Travelers from the United States to Cuba cross more than ninety miles of sea: they cross decades of history. They may be limited to one suitcase, but they carry trunks full of ideological baggage, including biases about Cuba, beliefs about communists, commitments as to what a good society should be like, and a collection of conventional poli-sci formulas about power, government, and human behavior.
One Cuban commentator notes:
Coming from North America or Europe to a typical Cuban urban neighborhood, the visitor’s first impression might be one of poverty: crumbling or poorly maintained buildings, pot-holed streets, ancient cars, homes where there are few “extras” etc. On the other hand, if you arrive from Latin America or another developing country, other aspects of Cuban life might get your attention: no street kids, no malnourished faces, no beggars, and people walking the streets at night with almost no fear.1
Or easily identified as foreign, visitors may be beset by scouts for private, tiny restaurants, offers of guides, ginateras (a Cuban euphemism for prostitutes, usually amateur).
Members of delegations usually have planned itineraries, visiting various institutions and cultural events. They will learn about health care, education, cultural and sport resources, commitment to an ecological pathway of development, urban agriculture, equitable distribution through the rationing system, full employment, formal aspects of the political and judicial systems, achievements in gender and racial equality. These are all real, and demonstrate how far a poor country can go with so little. But it is obviously not the full story. There is nothing sinister in this. These are the things in which Cuba has pioneered, and of which Cuba is most proud and eager to show the world
When you get to know people better, the descriptions become more nuanced. Given the platform of achievement, difficulties and dissatisfactions command people’s day-to-day attention. Basic equality has been undermined, not by socialism but by concessions to capitalism. There is no homelessness, but some 16 percent of the housing is classified as substandard. There is no unemployment, but there are wasteful jobs, such as parking lot attendants, that have become necessary only because of the inequality. There has been a massive recruitment of teachers in order to reduce class size, but teaching is not just a job, it is a calling. People enter on a wave of enthusiasm and some learn it isn’t their thing, leading to a great turnover in the teaching profession. And there are people who manage to live without working. There is little crime by U.S. standards, but you still have to lock your car.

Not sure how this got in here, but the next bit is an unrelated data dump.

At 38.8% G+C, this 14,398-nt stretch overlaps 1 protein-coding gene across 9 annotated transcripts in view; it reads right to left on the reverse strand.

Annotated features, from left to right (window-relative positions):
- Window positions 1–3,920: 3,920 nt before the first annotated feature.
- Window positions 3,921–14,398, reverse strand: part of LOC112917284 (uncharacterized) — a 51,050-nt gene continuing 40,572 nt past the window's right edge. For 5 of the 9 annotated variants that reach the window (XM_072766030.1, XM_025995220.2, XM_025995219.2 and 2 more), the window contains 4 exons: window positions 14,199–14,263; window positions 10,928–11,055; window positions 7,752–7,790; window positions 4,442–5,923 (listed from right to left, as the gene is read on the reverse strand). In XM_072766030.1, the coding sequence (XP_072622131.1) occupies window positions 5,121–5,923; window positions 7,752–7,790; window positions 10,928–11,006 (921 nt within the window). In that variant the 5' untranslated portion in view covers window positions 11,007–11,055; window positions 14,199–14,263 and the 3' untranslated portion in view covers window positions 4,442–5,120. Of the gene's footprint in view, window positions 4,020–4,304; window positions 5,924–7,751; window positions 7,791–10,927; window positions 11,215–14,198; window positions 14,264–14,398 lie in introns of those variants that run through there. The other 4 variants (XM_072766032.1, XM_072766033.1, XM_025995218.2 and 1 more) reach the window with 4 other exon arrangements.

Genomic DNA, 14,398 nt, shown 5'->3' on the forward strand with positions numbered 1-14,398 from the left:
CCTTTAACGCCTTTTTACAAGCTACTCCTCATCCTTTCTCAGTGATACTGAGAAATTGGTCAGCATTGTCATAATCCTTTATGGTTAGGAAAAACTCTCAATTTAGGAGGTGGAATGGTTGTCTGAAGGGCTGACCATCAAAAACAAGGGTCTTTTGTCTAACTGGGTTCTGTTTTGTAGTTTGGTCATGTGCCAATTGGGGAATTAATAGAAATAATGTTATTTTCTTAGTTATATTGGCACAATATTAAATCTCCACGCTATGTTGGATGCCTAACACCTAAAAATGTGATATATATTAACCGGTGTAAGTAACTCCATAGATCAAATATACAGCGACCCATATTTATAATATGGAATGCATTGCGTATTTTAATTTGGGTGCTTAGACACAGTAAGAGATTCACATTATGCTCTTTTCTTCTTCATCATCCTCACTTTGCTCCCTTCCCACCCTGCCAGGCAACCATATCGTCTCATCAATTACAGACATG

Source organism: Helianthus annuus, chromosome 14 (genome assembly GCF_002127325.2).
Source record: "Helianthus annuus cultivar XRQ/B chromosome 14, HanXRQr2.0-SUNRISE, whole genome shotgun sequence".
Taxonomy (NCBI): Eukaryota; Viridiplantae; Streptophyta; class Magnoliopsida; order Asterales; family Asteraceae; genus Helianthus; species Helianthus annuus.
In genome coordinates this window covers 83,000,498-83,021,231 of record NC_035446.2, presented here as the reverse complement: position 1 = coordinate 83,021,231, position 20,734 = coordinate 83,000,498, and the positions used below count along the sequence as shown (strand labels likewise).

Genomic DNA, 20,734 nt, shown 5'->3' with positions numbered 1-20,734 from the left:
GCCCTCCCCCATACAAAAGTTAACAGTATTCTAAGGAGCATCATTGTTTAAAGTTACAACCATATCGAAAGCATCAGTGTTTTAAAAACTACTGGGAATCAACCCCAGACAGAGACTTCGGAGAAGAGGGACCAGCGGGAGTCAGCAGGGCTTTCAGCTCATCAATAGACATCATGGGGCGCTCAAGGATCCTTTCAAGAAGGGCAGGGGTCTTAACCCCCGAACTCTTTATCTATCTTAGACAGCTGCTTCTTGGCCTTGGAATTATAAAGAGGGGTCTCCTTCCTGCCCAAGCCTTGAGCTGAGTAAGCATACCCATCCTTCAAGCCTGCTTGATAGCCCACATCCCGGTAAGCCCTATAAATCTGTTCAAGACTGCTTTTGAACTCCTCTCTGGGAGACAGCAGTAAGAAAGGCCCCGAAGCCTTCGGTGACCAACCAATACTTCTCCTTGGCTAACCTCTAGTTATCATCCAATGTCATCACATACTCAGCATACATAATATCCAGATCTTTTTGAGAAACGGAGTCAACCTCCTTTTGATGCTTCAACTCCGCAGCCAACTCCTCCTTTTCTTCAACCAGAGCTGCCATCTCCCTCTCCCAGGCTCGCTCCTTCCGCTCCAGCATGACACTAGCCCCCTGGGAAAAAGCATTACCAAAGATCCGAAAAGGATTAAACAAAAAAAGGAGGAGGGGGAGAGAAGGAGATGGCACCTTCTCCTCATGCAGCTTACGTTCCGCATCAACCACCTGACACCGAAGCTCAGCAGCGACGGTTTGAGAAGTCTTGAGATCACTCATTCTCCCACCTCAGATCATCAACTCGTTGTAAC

My own experience has been that the more committed revolutionaries have the most serious, complex, and thoughtful criticisms, while counterrevolutionaries mostly complain about particular hardships or unpleasant incidents.
Tourists who are on their own are exposed to less of the proud achievements and more of the dissatisfactions. Cubans are a complaining people. An old joke in Havana stated that, in Cuba, all economic plans are over-fulfilled. All plans are fulfilled, but the stores are empty. The stores are empty, but people have what they need. People have what they need, but they all complain. They all complain, but are all Fidelistas.
Sympathizers with the Cuban process, as well as anticommunist leftists, sometimes carry a clipboard and grade sheet so that they can grade Cuba for health care, sexism, racism, pollution, homophobia, elections, number of political parties, a free press, strikes, or whatever else is on their minds. In the end, depending on the grade point average Cuba accumulates, they can decide if Cuba “is”or “is not” socialist (or whether socialism is or is not a good thing). Then they write praise or denunciations when they get home. The items on the grade sheet may be liberal, a list of rights we fight for under capitalism and then turn into universal principles. Or they may come from a priori schemes for socialism, principles such as “bottom up, not top down,” or “workers’ councils running the factories.”
There are also expats living in Cuba, Americans who find the tranquility and sense of collectivity and purpose worth the hardships of daily life. Others are there by accident of marriage, and a few are political refugees. They are uniquely able to interpret Cuba to Americans and to provide a friendly foreign insight for Cubans. And Americans who divide their time between the two countries can offer a unique insider/outsider view of both countries.
The grade sheet approach is subject to many kinds of error. Those doing the grading do not talk to people who are a representative sample of Cubans. Their accounts are influenced by what they think you know already, what they think is important for you to know, what is uppermost on their minds at the moment, whether they want to sell you something. Imagine yourself being accosted by a Martian in Harvard Square with the question, “What’s it like here on Earth?” I recall being approached by a well-dressed woman on a bus in Havana who told me in English in a loud voice, “Here you can’t say anything!” This unleashed a rowdy, bus-wide seminar on politics, Miami, and everything else.